OpenSourceResearch collaboration (OSRC) continue its educational program with a new workshop for young researchers in low-and middle-income countries.
The next workshop will be held in Cali-Colombia province in India.
The two-days workshop is a new collaboration between OpenSourceResearch orgnaisation and
Jefe del Instituto de Investigación, Dirección Científica
The workshop will be held on the 27th-28th April 2023 as a hybrid activity in which participants can join physically or online. Many well-known experts speaker will join the OSRC facilitators to talk about:
–Learn more about artificial intelligence: talks be experts from computer science and healthcare innovation departments.
–Get free one year membership in OSRC with all the advantages for the members.
-See the beauty of Cali- The capitol of Salsa dance
The workshop will include many open discussions and group exercises.
To allow more participants to benefit from the workshop, OSRC decided to run it as a hybrid workshop with possibilities to attend physically or online.
Members of Open Source Research organisation can join free of charge.
More details will be presented on our website in the coming few weeks.
One of the aims of OpenSourceResearch collaboration is to reduce the expanding gap between developed and developing countries. This can be achieved through continuous education of researchers and to-be researchers from low-and middle-income countries.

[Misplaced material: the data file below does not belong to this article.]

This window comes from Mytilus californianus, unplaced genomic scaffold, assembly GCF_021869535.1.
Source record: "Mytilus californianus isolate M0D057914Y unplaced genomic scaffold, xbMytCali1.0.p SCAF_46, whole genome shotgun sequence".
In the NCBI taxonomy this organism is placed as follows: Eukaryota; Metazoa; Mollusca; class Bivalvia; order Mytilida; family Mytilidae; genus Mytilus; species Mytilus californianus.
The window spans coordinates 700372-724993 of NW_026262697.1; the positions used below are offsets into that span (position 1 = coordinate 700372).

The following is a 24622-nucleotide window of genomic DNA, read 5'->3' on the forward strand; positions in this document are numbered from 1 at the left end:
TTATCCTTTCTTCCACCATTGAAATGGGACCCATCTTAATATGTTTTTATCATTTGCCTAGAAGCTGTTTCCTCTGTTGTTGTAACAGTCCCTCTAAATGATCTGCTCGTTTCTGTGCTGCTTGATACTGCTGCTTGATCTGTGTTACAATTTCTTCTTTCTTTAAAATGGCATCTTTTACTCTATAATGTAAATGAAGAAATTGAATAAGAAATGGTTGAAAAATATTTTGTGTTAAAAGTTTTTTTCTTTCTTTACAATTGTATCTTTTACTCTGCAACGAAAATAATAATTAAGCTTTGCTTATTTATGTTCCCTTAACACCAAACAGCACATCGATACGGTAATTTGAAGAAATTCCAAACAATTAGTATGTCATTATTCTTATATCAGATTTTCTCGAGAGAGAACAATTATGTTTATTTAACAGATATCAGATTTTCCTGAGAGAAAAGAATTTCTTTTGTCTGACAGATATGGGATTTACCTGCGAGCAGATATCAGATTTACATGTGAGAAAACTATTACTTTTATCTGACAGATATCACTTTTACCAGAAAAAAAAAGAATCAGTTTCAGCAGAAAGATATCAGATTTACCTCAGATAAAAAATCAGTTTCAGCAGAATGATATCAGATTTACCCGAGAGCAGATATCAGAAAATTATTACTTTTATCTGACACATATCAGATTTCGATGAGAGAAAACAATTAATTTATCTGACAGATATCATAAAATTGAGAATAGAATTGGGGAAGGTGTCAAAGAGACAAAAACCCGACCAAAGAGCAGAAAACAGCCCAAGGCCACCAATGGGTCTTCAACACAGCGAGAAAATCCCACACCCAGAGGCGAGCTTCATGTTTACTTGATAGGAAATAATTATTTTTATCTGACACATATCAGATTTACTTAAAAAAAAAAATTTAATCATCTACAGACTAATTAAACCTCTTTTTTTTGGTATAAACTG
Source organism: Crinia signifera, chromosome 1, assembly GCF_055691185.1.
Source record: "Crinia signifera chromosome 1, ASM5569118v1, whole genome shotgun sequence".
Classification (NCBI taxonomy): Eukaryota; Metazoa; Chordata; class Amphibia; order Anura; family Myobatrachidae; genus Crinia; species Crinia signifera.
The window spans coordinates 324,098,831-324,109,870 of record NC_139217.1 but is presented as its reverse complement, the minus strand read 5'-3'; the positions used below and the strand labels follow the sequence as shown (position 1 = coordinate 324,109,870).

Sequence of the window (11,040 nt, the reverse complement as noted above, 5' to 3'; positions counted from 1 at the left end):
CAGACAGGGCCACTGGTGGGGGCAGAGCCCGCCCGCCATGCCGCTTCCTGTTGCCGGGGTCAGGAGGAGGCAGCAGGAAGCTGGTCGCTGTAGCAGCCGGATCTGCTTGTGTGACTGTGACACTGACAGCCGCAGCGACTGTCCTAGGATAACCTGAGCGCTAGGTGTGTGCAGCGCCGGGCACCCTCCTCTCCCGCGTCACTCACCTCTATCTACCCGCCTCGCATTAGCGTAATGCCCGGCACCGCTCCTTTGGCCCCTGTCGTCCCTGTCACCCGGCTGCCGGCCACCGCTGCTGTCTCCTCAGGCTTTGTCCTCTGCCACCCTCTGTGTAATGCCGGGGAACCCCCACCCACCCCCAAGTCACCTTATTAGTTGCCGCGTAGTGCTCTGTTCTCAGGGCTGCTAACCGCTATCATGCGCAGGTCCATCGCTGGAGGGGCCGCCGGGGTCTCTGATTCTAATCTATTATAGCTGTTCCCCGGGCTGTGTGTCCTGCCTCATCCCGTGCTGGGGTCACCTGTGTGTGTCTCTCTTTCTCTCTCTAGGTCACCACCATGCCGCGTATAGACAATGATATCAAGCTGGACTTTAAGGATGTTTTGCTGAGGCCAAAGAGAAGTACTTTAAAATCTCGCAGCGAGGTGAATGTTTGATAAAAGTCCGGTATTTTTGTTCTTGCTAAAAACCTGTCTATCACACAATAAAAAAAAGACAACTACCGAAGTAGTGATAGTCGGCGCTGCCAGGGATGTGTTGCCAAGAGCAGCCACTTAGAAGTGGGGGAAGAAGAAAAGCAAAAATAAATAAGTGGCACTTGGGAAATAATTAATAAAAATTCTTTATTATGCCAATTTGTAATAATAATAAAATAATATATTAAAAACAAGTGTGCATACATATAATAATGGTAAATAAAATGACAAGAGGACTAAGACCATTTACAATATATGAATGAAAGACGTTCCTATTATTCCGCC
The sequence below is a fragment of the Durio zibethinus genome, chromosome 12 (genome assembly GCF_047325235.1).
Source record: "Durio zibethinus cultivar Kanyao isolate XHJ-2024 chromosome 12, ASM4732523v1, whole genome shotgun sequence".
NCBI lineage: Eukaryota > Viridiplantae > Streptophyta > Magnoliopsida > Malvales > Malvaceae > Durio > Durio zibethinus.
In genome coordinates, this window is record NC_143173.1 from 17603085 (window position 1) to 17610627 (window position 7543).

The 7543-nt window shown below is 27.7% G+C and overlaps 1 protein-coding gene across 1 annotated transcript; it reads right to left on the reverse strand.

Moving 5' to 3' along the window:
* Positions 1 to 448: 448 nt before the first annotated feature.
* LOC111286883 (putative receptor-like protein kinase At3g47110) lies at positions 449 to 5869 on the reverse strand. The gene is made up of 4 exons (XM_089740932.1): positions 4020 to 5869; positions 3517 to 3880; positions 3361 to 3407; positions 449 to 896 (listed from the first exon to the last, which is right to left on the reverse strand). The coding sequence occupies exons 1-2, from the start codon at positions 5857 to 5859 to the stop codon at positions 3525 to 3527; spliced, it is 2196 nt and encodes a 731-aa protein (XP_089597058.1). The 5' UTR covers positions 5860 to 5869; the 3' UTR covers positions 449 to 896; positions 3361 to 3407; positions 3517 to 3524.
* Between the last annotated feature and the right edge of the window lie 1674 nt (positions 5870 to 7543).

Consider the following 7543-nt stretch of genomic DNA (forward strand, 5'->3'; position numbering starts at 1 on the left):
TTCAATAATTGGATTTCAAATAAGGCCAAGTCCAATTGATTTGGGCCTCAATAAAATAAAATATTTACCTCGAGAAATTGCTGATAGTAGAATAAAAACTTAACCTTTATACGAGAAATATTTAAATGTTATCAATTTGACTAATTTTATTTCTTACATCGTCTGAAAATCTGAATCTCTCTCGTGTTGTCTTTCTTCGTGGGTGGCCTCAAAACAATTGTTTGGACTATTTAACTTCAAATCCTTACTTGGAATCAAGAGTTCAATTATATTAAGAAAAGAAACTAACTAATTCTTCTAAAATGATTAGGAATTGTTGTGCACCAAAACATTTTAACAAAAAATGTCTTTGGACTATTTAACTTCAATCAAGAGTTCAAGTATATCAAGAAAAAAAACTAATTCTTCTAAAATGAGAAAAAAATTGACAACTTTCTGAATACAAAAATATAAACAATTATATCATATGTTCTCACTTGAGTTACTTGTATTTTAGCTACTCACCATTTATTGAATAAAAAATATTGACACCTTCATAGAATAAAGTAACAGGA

The inclusion of low-and middle-income countries in generating scientific knowledge will increase generalizability of research results.
Other subjects covered in this workshop will be:
Three reasons to explain why OSRC focuses on developing countries
1. Economic resources: developing countries or call them emerging economies have huge, sometimes untapped resources. Misallocation of resources is common but this is manageable.
2. Pool of talents: These emerging economies have well educated and young population but they need training. This is also manageable.
3. The ubiquitous use of internet and mobile phones: makes it possible for these emerging economies to leapfrog and catch with the developed world. Open-source products are available to researchers but they need to know more about them. This is also manageable.
Higher levels of education is a decisiv factor:
In a new book, “Global Productivity: Trends, Drivers, and Policies”, the World Bank uses an algorithm to sort through many combinations of countries, looking for groups that seem to be converging with each other. Based on the productivity performance of 97 economies since 2000, the bank identifies five clubs. The three gloomiest groups comprise fairly poor countries. A fourth contains some big ones of unfulfilled potential, such as Argentina, Brazil, Indonesia, Mexico and South Africa.
The most successful club spans all today’s advanced economies as well as 16 emerging markets, such as China, India, Malaysia, Thailand and Vietnam